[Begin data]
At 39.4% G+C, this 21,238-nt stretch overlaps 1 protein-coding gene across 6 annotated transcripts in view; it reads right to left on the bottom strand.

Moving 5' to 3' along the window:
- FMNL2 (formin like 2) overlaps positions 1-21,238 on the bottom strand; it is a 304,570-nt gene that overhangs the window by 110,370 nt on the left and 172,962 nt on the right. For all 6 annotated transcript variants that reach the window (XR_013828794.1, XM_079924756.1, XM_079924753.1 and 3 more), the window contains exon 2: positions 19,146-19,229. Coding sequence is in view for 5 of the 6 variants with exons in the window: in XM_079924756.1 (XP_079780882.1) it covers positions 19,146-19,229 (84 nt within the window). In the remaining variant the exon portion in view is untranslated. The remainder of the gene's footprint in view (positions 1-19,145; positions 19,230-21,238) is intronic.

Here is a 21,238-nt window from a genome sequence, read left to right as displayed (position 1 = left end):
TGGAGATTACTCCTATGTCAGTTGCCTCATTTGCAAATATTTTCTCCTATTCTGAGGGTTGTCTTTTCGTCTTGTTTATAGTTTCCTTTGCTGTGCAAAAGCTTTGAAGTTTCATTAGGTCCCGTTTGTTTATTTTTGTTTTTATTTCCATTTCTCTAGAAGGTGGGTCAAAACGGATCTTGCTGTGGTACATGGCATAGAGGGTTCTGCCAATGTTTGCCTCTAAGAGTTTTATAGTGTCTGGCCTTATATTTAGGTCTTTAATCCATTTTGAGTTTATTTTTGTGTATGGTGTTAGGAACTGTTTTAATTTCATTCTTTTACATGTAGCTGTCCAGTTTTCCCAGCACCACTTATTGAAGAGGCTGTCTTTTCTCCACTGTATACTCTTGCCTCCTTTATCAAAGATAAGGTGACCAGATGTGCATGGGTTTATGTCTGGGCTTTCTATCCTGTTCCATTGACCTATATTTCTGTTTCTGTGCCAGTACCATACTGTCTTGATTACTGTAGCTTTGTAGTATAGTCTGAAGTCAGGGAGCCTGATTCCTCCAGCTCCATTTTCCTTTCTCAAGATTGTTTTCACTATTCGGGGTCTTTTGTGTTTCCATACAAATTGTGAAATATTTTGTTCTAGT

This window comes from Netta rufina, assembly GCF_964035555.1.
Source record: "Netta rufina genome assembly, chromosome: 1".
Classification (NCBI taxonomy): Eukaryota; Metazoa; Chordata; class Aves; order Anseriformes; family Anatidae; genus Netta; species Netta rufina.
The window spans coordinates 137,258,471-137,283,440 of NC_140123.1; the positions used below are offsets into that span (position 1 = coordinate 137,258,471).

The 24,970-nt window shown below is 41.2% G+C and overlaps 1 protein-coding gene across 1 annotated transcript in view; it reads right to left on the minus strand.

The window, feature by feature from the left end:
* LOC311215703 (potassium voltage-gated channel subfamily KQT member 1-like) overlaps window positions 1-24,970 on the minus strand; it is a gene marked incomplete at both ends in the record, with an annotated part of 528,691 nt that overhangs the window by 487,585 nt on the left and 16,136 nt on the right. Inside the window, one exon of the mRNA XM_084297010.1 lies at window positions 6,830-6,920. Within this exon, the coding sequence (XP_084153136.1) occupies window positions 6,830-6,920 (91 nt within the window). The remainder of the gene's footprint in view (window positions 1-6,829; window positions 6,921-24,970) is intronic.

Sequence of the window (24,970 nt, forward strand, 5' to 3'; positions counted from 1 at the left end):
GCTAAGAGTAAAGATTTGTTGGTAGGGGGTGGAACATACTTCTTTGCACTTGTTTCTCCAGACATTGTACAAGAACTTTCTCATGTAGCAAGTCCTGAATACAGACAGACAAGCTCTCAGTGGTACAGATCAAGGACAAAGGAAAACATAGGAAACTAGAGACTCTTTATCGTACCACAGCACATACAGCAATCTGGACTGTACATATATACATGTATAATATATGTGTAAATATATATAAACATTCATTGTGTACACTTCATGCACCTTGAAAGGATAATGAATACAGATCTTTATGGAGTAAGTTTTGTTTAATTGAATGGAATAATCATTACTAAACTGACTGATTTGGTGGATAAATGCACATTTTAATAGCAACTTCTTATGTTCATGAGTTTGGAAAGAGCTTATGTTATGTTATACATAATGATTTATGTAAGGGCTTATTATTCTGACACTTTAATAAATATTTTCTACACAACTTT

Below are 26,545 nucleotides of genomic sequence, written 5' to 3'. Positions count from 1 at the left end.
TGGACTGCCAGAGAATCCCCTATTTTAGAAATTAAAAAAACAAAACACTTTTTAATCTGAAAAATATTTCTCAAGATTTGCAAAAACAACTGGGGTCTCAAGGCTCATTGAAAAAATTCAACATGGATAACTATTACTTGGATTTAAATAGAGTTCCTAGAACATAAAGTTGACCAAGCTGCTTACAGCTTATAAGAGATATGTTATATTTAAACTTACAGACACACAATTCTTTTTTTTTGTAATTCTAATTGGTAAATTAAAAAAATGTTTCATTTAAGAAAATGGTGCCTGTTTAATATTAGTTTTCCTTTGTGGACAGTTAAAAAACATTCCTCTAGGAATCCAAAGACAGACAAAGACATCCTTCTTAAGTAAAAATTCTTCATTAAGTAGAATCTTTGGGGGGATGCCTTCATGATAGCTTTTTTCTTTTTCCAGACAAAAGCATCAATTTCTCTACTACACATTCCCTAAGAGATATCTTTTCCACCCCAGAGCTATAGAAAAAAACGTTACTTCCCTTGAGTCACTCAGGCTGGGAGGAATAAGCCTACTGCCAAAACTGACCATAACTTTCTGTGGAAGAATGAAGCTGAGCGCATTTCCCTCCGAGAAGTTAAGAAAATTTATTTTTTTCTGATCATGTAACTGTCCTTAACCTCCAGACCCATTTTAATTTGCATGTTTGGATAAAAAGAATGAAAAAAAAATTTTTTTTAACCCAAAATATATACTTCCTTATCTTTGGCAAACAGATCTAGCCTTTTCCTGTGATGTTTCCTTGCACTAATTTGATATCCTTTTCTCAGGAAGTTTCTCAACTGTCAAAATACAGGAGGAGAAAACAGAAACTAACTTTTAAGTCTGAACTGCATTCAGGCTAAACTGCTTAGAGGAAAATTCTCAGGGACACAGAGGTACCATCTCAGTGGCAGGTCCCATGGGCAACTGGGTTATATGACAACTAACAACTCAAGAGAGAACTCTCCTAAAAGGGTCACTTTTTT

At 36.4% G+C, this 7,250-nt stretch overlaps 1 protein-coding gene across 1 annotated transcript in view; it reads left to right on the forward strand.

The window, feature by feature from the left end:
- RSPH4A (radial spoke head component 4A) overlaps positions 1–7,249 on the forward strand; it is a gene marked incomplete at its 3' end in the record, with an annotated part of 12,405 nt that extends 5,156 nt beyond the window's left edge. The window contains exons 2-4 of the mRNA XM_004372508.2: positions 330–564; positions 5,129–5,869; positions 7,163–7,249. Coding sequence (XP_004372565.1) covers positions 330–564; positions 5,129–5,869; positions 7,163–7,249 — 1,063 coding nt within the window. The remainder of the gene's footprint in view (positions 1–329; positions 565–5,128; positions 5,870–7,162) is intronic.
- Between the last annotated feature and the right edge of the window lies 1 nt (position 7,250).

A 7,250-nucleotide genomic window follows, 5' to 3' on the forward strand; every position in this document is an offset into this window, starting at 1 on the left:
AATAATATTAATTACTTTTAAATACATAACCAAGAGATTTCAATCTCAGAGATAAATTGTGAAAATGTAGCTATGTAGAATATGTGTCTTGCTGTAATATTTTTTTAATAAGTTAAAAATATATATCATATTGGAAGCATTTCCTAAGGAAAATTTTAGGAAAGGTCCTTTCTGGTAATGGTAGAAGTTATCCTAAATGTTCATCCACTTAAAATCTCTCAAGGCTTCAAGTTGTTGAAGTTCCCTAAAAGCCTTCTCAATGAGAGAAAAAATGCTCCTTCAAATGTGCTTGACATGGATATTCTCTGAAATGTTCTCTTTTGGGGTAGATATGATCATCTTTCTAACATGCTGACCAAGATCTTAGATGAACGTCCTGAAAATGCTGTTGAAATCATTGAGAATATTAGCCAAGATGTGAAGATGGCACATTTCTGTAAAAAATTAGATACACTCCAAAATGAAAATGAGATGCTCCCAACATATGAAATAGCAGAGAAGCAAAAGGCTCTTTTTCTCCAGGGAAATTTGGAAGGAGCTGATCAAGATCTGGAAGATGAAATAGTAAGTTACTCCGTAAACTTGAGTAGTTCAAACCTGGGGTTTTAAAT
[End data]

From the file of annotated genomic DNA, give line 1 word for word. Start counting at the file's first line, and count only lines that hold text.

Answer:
At 39.4% G+C, this 21,238-nt stretch overlaps 1 protein-coding gene across 6 annotated transcripts in view; it reads right to left on the bottom strand.